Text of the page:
Mac Migration
July 27, 2005 12:24 PM   Subscribe

I am a PC person, but I was given an old Power Mac G4. I am setting it up for my son. The hard drive holds about 9.5 Gigs, and will be filled up by his iTunes collection rather fast. Can I (i.e. should I) (a) swap out the hard drive for a bigger one, (b) add a second internal drive, (c) use an external hard drive, or (d) other? Please help this Mac novice navigate the mental migration from the PC world. Thanks.
posted by Carsey to Computers & Internet (12 answers total)
You can add a second IDE hard drive and set it up as a repository for your son's entire user account folder, which includes the iTunes folder, or use it as a repository for just your son's iTunes folder.

Any IDE hard drive from Best Buy and the like will do. You don't need any special cabling, but you might need to put the drive jumpers into Cable Select mode. If you look on the hard drive label, it will be clear which jumpers you need to set.

Just pop out the side door, unscrew the second hard drive plate at the bottom of the machine, screw the hard drive into the plate, put the plate-HD back into the machine, fasten the plate down, and hook up the IDE and power connectors.

Turn on the computer, format the drive with Disk Utility, and then follow either set of instructions above, depending on what you want to do or feel most comfortable doing.
posted by Rothko at 12:33 PM on July 27, 2005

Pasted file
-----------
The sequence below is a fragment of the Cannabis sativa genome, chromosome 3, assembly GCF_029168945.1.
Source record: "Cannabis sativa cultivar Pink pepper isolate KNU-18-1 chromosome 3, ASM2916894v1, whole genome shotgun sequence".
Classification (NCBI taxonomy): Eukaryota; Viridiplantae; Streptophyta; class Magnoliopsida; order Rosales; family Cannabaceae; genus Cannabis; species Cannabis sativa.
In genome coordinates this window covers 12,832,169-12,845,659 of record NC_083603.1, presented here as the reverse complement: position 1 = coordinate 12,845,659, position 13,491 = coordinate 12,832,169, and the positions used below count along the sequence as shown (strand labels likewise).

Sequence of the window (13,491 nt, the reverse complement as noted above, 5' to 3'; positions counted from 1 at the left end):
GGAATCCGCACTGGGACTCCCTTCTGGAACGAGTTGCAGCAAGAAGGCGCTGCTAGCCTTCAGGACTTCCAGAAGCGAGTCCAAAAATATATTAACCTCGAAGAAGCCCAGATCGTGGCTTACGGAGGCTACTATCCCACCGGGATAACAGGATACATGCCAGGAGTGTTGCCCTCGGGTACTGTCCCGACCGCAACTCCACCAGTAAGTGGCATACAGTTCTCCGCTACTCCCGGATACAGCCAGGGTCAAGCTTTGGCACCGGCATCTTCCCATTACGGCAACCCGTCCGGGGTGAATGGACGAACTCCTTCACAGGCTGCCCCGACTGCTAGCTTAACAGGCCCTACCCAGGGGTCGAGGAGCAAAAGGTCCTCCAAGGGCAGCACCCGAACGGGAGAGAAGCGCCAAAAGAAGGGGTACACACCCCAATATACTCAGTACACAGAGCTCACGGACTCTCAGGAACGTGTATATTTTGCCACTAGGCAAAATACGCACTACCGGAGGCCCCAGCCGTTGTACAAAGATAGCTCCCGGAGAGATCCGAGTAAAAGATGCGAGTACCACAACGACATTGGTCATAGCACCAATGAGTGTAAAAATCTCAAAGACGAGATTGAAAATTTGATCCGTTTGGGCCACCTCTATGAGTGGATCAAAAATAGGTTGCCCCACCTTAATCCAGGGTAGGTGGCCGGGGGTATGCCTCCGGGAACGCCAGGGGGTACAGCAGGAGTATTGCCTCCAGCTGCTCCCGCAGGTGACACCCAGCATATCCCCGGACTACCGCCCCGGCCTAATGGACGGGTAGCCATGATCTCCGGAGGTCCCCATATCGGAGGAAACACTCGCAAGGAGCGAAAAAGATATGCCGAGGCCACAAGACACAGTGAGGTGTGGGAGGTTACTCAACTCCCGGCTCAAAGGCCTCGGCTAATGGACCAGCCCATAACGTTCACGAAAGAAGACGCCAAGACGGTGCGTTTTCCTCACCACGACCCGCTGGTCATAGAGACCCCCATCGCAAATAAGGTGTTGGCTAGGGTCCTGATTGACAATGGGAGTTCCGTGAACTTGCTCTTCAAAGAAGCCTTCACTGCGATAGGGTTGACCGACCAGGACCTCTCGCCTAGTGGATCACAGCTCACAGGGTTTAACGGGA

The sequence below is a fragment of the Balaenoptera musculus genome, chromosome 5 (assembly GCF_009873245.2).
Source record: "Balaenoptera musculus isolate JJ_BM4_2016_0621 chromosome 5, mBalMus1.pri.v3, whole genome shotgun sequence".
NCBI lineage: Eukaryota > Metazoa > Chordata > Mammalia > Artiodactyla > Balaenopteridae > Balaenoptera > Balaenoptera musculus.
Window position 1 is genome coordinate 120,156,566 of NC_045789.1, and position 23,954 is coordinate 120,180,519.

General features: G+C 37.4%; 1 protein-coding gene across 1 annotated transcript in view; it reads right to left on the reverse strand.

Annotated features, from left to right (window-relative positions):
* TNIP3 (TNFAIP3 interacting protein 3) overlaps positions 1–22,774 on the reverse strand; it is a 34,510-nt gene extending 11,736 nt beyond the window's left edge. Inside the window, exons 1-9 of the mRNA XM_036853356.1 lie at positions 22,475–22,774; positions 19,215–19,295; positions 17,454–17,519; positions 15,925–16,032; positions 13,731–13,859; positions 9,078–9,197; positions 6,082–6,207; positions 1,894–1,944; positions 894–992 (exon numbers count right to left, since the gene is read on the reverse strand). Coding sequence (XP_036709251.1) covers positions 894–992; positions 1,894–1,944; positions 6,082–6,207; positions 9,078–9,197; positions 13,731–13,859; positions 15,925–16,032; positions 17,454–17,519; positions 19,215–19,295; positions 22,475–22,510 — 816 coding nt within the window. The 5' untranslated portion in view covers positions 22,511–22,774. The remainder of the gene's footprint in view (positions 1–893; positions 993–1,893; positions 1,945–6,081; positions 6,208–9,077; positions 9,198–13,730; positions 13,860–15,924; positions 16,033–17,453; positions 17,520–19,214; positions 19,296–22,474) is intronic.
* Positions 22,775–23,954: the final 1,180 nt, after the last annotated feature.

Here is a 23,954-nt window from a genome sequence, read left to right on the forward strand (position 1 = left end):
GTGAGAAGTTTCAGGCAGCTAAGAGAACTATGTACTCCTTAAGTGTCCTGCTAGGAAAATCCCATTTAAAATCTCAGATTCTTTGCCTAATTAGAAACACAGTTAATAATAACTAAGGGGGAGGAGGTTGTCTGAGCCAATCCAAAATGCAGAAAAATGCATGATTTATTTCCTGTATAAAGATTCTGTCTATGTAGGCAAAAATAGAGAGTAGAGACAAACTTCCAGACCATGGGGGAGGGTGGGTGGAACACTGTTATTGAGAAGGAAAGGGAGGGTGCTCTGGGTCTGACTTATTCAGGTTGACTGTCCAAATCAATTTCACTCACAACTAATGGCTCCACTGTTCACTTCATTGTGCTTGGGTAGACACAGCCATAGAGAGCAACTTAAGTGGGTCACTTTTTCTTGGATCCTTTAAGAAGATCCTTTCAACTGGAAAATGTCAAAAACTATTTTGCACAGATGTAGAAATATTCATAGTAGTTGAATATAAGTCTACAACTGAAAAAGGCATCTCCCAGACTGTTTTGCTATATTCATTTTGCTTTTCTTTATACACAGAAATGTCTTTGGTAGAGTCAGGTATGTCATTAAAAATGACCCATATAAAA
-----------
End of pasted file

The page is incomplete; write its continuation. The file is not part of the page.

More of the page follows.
USB 2 or Firewire external drives should work just fine, and they're plenty fast for playing mp3s directly from, and fast enough for bulky transfers.

I don't know if that model G4 has a second internal IDE connection, but I would guess that it would. Swapping out drives is nearly the same as it is on a PC. If it has a second IDE connection, just like in the PC world, that's two channels per connection, so you should be able to install 3 drives + a CD media drive.
posted by loquacious at 12:34 PM on July 27, 2005

Add a second internal IDE drive, it's cheaper than adding an external one and less hassle than replacing the main one. Tell iTunes to use it for the music.
posted by kindall at 12:40 PM on July 27, 2005

2nd half of the puzzle.

~/music/itunes/itunes Music

is where youre music resides.

(where ~ is your user)

What you'll do is copy that folder to the new drive. Then create an Alias (just like a shortcut) which you'll rename to iTunes Music and put it in place of the existing folder.

What will happen is itunes will see the alias, and path correctly back to your music.
posted by filmgeek at 12:42 PM on July 27, 2005

IMPORTANT NOTE: Any harddrive from Best Buy or etc will do, as Rothko notes, except that it cannot be larger than 128 gigs.

Actually, it can be larger than that but the computer will not see anything larger than 128 gigs. You either have to replace the SATA controller card or buy a software workaround.

It can be done -- I put a 250gig drive into my old G4/500.

I have to run right now, but email me and I can provide better details.
posted by docgonzo at 12:42 PM on July 27, 2005

except that it cannot be larger than 128 gigs.